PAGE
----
Over on Slashdot is perhaps the worst piece on Windows 7 that I've see so far (I find it hard to believe that this one will be beaten anytime soon ...).
A few days' testing of Windows 7 has already disclosed some draconian DRM, some of it unrelated to media files. A legitimate copy of Photoshop CS4 stopped functioning after we clobbered a nagging registration screen by replacing a DLL with a hacked version. With regard to media files, the days of capturing an audio program on your PC seem to be over (if the program originated on that PC). The inputs of your sound card are severely degraded in software if the card is also playing an audio program (tested here with Grooveshark). This may be the tip of the iceberg. Being in bed with the RIAA is bad enough, but locking your own files away from you is a tactic so outrageous it may kill the OS for many persons. Many users will not want to experiment with a second sound card or computer just to record from online sources, or boot up under a Linux that supports ntfs-3g just to control their files.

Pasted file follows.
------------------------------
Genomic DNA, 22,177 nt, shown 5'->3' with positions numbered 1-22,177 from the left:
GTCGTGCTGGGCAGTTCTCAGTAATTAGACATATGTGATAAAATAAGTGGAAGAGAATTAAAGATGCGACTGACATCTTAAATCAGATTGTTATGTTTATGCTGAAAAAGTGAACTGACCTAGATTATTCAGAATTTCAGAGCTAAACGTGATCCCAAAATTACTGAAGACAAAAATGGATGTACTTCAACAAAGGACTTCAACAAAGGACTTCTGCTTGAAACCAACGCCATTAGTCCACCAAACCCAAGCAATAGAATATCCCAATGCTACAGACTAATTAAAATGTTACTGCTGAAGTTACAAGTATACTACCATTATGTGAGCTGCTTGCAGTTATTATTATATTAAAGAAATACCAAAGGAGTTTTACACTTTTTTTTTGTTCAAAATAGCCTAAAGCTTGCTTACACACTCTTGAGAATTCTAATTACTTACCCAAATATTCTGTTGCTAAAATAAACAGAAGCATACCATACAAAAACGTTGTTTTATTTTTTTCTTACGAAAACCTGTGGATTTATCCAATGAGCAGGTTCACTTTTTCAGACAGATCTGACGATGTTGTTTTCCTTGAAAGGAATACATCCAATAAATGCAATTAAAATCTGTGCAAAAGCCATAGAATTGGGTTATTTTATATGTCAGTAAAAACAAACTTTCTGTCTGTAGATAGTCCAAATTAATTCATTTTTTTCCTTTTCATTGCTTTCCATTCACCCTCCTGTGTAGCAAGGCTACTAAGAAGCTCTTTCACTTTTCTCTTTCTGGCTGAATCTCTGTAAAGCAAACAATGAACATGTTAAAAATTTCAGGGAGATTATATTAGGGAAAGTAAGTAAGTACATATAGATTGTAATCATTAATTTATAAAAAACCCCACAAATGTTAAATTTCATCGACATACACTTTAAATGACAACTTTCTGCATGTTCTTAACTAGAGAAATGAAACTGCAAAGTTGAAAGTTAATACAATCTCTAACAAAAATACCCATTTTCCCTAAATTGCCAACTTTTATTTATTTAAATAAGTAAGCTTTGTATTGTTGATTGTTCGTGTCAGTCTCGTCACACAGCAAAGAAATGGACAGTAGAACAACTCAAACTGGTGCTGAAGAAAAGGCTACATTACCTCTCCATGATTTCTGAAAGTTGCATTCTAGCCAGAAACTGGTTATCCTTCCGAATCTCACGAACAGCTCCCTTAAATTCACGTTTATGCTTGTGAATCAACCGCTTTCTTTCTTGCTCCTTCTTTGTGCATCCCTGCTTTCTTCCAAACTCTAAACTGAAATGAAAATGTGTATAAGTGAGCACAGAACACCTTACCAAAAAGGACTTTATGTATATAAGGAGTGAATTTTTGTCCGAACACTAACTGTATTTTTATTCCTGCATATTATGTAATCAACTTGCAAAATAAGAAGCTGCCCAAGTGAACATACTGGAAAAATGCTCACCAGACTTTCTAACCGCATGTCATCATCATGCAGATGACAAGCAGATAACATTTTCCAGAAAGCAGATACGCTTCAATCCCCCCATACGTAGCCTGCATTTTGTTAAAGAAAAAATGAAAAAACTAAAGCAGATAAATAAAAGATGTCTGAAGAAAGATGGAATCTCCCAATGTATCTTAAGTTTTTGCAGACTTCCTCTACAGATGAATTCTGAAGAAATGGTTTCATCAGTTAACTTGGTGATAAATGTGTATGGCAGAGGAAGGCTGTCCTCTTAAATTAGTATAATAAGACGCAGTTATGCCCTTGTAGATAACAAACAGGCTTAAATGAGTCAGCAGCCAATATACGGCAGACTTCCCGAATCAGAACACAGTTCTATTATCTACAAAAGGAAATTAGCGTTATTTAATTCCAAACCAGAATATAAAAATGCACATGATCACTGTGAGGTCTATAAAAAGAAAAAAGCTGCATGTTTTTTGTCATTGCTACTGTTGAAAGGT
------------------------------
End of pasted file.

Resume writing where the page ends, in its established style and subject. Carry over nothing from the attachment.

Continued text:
OK, just a few points worth making:
- Someone messes about with Photoshop in order to crack it, the program then breaks, and that's somehow the fault of Windows?!?!!
- Why would Photoshop CS4 contains some super-secret anti-tamper system that's incorporated into Windows 7?
- What DLL was changed? Cracks are very variable and many just don't work.
- As to the inability to record, this is also an issue under Vista, and is highly dependent on the sound card and sound card driver used. An example of this is Realtek drivers - OEM supplied drivers usually have recording crippled and to get access to full features you have to download the full driver.
The piece goes on to howl at the moon about Windows firewall (describing behavior already exhibited by Windows firewall in Vista).